Over the years, Wesley had invested wisely and had accumulated over $5,000,000 in cash and securities and a valuable collection of antique horse tack. Wesley’s eyesight deteriorated to the point that he relied upon Norma to read his mail to him and to prepare checks for his signature. He frequently forgot things and sometimes became confused as to the year or had to ask Norma whether he had actually purchased items that appeared on his bills. At Norma’s suggestion Wesley arranged to meet with Andrew, an attorney whom Norma occasionally dated, to discuss drafting a will. Before that could happen, Wesley suffered a stroke and became more confused and disoriented.
After a period of recuperation, Wesley, who was bedridden, remembered that he had never met with Andrew. At Wesley’s request, Norma arranged for Andrew to come to the house, where Wesley and Andrew met in private for an hour and a half.
Wesley told Andrew that he owned the three farms, the collection of tack, and the cash and securities, and that he felt obligated to maintain his family’s tradition of passing the family farm, Redhawk Acres, to a male descendant. Wesley said that, although he was not pleased that Ricky (Norma’s brother) had ignored him for many years, he wanted to leave Redhawk Acres to Ricky. Because Norma had been so good to him he wanted her to receive Blackhawk Farms, Goldhaven, and $1,000,000. He instructed Andrew that all the rest of his property was to be divided equally among the remaining nephews and nieces, whose names he could not remember and who he complained had failed to visit him even once since his retirement.
Andrew prepared the will as instructed and, to assure himself that Wesley had not changed his mind about the disposition of his estate, read the entire will out loud to Wesley before the witnesses were admitted to his room. Andrew then admitted the witnesses and asked Wesley to identify what he was about to sign. Wesley said, “My will.” Wesley then signed the will while the witnesses, who also then signed, were at his bedside.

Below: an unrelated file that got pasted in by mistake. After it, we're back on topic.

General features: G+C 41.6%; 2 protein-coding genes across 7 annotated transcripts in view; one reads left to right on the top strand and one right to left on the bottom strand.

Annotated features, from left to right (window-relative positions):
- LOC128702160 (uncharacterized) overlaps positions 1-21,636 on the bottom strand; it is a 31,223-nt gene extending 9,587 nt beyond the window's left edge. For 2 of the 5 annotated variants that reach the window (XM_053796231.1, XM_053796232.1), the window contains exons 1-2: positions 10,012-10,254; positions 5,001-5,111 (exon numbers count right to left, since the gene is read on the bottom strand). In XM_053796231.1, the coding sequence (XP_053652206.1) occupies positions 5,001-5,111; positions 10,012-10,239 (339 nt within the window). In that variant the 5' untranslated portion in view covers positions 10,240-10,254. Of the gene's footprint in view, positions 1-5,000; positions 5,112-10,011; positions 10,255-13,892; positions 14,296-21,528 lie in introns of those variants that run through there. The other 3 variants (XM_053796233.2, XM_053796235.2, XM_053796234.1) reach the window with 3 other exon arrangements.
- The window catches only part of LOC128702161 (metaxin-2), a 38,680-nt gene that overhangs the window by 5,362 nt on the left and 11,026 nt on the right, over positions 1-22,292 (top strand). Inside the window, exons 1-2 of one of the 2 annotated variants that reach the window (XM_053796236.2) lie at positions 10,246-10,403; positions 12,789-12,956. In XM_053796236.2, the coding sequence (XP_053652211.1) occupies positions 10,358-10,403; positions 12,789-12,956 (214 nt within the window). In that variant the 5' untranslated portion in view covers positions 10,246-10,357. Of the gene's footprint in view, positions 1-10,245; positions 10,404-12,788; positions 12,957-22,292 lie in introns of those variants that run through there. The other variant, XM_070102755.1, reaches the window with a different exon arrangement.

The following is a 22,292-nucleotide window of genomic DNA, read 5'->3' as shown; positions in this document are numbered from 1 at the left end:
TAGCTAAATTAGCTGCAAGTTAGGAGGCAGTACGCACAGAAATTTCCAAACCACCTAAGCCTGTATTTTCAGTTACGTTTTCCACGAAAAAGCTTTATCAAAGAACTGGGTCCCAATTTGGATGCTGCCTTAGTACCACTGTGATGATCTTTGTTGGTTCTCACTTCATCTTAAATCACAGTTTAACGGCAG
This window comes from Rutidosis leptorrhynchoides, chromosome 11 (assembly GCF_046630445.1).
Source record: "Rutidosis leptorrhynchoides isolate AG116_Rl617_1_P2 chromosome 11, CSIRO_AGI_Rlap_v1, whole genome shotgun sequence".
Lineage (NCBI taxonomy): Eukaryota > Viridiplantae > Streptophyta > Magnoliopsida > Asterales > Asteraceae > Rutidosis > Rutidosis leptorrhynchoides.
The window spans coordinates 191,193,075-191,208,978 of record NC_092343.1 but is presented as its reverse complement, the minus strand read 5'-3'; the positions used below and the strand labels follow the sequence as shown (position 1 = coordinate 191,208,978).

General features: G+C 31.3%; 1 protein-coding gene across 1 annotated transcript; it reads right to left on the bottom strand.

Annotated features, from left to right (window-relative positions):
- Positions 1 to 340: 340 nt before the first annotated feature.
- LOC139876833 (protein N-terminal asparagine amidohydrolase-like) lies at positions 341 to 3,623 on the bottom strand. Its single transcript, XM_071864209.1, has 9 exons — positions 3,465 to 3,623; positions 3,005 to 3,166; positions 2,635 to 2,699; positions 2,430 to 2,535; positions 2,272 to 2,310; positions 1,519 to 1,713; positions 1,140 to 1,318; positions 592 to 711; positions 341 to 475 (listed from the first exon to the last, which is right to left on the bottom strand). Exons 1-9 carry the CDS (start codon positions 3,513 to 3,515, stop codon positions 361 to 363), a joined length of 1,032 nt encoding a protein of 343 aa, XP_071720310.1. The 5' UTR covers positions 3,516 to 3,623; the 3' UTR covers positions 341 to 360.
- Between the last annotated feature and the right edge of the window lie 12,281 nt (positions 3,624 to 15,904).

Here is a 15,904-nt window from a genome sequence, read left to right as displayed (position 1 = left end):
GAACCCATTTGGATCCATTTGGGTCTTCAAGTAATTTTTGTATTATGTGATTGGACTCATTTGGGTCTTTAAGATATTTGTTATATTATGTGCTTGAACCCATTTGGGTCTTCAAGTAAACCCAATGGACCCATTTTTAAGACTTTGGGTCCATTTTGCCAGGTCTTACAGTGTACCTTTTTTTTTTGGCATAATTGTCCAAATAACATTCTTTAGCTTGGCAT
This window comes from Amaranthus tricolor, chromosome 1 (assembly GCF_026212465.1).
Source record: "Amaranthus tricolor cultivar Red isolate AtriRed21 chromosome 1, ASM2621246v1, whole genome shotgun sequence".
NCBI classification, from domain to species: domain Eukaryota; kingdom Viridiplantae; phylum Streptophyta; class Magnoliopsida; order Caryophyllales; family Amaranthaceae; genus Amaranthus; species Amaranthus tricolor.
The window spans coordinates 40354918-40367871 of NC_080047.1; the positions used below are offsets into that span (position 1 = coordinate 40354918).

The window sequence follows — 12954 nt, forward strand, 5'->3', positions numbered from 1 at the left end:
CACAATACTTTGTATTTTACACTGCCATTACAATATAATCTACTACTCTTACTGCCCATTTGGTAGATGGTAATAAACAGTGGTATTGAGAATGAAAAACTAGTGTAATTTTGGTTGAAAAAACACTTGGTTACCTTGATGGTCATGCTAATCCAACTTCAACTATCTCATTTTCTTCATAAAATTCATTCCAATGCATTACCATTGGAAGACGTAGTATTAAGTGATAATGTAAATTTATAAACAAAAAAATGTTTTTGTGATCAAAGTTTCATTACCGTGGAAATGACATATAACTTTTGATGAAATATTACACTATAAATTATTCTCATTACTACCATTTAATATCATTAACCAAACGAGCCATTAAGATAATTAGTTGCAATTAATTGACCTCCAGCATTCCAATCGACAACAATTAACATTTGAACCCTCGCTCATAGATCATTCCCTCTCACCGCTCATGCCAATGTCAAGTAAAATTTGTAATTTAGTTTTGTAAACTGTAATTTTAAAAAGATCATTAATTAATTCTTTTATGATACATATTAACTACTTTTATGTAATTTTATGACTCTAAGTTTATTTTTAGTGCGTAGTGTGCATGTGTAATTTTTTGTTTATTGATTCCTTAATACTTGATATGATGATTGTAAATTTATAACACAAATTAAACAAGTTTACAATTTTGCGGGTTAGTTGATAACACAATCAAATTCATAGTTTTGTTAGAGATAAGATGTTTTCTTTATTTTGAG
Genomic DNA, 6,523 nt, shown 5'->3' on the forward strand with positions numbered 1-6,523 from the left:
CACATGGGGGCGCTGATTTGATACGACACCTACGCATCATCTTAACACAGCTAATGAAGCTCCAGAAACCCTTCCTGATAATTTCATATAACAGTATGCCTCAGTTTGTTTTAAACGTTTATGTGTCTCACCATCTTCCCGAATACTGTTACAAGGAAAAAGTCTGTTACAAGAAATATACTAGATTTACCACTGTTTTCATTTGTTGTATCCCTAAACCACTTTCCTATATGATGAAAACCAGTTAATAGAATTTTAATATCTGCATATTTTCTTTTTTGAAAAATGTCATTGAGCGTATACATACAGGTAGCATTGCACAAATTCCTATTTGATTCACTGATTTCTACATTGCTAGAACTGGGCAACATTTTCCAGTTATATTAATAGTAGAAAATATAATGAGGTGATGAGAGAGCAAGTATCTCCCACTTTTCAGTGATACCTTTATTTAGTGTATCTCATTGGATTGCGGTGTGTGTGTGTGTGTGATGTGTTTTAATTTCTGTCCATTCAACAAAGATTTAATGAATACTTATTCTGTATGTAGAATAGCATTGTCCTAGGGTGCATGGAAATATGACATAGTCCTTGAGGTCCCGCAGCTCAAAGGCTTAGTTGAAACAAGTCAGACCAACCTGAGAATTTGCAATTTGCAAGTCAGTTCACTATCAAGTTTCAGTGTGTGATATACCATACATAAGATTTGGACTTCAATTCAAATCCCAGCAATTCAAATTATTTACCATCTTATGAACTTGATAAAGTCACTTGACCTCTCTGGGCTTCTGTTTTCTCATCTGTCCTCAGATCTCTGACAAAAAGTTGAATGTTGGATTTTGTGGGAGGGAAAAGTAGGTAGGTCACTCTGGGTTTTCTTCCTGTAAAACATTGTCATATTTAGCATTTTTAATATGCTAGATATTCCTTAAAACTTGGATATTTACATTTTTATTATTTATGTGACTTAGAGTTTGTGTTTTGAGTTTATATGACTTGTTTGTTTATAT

Two years later Wesley died, survived by Norma and all the nephews and nieces, including Ricky. The nephews and nieces, believing that Norma and her boyfriend, Andrew, had cheated them out of their rightful share of their incompetent Uncle Wesley’s estate, filed a will contest to have the will declared invalid.
What are the two most likely grounds upon which the nephews and nieces might base their will contest, and what is the likely outcome on each ground? Explain fully.
To establish testamentary capacity, the burden of persuasion is upon the proponents of the will to prove by a preponderance of the evidence that “at the time the testator executed his will, the testator was capable of recollecting his property, the natural objects of his bounty, and their claims upon him, and knew the business about which he was engaged and how he wished to dispose of his property.” A testator need not retain all the force of intellect that he or she had at a former period and may even be legally incompetent to transact other types of business. The relevant time for purposes of assessing testamentary competence is as of the time of will execution. Evidence of sickness or impaired intellect at other times is insufficient, standing along, to render a will invalid.
The proponent bears the burden of proving testamentary capacity. Once the proponent establishes compliance with the statutory requirements, the contestant bears the burden of going forward with evidence. The burden of persuasion always remains with the proponent.
Wesley, on his own accord, asks to speak with the lawyer Andrew. While he may have lost capacity during the stroke, he appears to have recovered. The correct time to analyze is at execution. Element (iii) above is the most important here. He seems to know about his property. He forgets some nieces and nephews' names, but they don't visit him. He still gives them some of his estate. He seems to have capacity.
Because undue influence is a species of fraud, the person seeking to challenge the will must prove undue influence by clear and convincing evidence. It consists of measures taken with respect to the testator that, under the surrounding circumstances, the testator could not resist, that controlled the testator's volition, and that induced the testator to do that which he would not otherwise have done. Bequests made out of kindness or affection, which are not made pursuant to undue influence (assuming the lack of other fraud surrounding the bequest) are valid.
Direct proof of undue influence is difficult to produce. Contestants can establish a presumption of undue influence that shifts the burden of production to the proponent by satisfying the following test:
i) The testator suffered from weakness of mind (e.g., from advanced age or injury) when the will was made;